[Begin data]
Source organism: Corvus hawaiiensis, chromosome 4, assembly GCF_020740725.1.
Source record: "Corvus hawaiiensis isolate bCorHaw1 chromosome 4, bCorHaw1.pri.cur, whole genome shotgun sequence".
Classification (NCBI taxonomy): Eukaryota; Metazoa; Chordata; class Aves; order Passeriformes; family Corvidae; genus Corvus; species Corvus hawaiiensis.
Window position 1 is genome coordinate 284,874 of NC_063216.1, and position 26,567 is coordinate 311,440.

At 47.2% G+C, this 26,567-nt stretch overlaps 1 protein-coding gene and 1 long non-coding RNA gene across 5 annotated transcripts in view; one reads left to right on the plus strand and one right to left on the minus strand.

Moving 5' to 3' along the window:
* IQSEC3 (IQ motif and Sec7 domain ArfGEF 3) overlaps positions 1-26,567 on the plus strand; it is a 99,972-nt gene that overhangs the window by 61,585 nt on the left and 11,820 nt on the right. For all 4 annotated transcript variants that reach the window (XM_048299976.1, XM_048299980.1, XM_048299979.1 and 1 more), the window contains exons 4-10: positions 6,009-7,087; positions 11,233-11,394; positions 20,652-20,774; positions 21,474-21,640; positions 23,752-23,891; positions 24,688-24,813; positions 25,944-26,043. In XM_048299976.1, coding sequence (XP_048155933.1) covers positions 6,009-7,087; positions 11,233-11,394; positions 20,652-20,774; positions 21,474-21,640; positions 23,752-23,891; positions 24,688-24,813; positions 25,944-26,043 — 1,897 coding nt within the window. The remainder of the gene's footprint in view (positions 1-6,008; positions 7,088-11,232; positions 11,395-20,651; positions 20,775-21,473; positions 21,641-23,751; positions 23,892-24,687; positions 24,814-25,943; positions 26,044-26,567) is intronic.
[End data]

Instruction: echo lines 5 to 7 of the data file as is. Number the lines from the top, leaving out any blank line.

At 47.2% G+C, this 26,567-nt stretch overlaps 1 protein-coding gene and 1 long non-coding RNA gene across 5 annotated transcripts in view; one reads left to right on the plus strand and one right to left on the minus strand.

Moving 5' to 3' along the window:
* IQSEC3 (IQ motif and Sec7 domain ArfGEF 3) overlaps positions 1-26,567 on the plus strand; it is a 99,972-nt gene that overhangs the window by 61,585 nt on the left and 11,820 nt on the right. For all 4 annotated transcript variants that reach the window (XM_048299976.1, XM_048299980.1, XM_048299979.1 and 1 more), the window contains exons 4-10: positions 6,009-7,087; positions 11,233-11,394; positions 20,652-20,774; positions 21,474-21,640; positions 23,752-23,891; positions 24,688-24,813; positions 25,944-26,043. In XM_048299976.1, coding sequence (XP_048155933.1) covers positions 6,009-7,087; positions 11,233-11,394; positions 20,652-20,774; positions 21,474-21,640; positions 23,752-23,891; positions 24,688-24,813; positions 25,944-26,043 — 1,897 coding nt within the window. The remainder of the gene's footprint in view (positions 1-6,008; positions 7,088-11,232; positions 11,395-20,651; positions 20,775-21,473; positions 21,641-23,751; positions 23,892-24,687; positions 24,814-25,943; positions 26,044-26,567) is intronic.